The song came out on June 11 and this week “debuted at the top of the Rock Digital Song Sales chart, making it the highest-charting single of the late legend’s entire career.” It showcases Prine’s ability to make the personal reflect larger social realities he may never have seen coming but somehow tuned into nonetheless. In this case, the subject is a man who knows he’s out of time and wants to savor every memory before he goes. Written with longtime collaborator Pat McLaughlin, the lyrics are gorgeously bittersweet, touching the depths of loss and reckoning with mortality.

Prine’s performance at the top was recorded last year by Grammy-winning producer Dave Cobb. “Given that Prine passed away back in April following a battle with coronavirus, the song’s life-spanning, self-reflective lyrics are achingly prescient,” writes Enis. And it’s “almost too on-the-nose that the track was presented in a home performance context, months before that setup would become normalized for a world in quarantine.” Prine always had an “uncanny ability to address (if not predict) the societal and political zeitgeist,” Zaleski wrote in April. No matter how ugly the zeitgeist was, he never let it dull his wit or cloud his eye for beauty.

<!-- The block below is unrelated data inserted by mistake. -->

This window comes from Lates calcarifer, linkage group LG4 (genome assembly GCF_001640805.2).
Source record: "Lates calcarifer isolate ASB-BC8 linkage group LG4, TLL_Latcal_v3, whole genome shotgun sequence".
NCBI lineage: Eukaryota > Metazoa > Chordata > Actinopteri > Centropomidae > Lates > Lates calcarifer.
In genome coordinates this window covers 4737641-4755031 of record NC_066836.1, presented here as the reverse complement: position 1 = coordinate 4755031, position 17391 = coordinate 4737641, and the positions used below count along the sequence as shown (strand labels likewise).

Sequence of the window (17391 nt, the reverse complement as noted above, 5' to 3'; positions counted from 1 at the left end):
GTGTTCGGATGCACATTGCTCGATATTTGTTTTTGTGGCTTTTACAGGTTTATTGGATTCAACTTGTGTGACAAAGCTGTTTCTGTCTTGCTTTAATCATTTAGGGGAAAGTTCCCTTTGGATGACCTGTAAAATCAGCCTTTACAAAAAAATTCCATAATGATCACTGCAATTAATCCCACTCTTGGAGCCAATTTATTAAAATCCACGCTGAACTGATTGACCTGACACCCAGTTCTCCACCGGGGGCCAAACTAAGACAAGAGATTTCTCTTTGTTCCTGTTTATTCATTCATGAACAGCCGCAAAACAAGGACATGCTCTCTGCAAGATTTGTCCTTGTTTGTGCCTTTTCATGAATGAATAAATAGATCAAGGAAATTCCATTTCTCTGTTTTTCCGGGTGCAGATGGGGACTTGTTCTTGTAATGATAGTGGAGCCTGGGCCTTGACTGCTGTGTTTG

I Remember Everything

I've been down this road before
I remember every tree
Every single blade of grass
Holds a special place for me
And I remember every town
And every hotel room
And every song I ever sang
On a guitar out of tune

I remember everything
Things I can't forget
The way you turned and smiled on me
On the night that we first met
And I remember every night
Your ocean eyes of blue
How I miss you in the morning light
Like roses miss the dew

I've been down this road before
Alone as I can be
Careful not to let my past
Go sneaking up on me
Got no future in my happiness
Though regrets are very few
Sometimes a little tenderness
Was the best that I could do

I remember everything
Things I can't forget
Swimming pools of butterflies
That slipped right through the net
And I remember every night
Your ocean eyes of blue
How I miss you in the morning light
Like roses miss the dew

How I miss you in the morning light
Like roses miss the dew

via Consequence of Sound

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Josh Jones is a writer and musician based in Durham, NC. Follow him at @jdmagness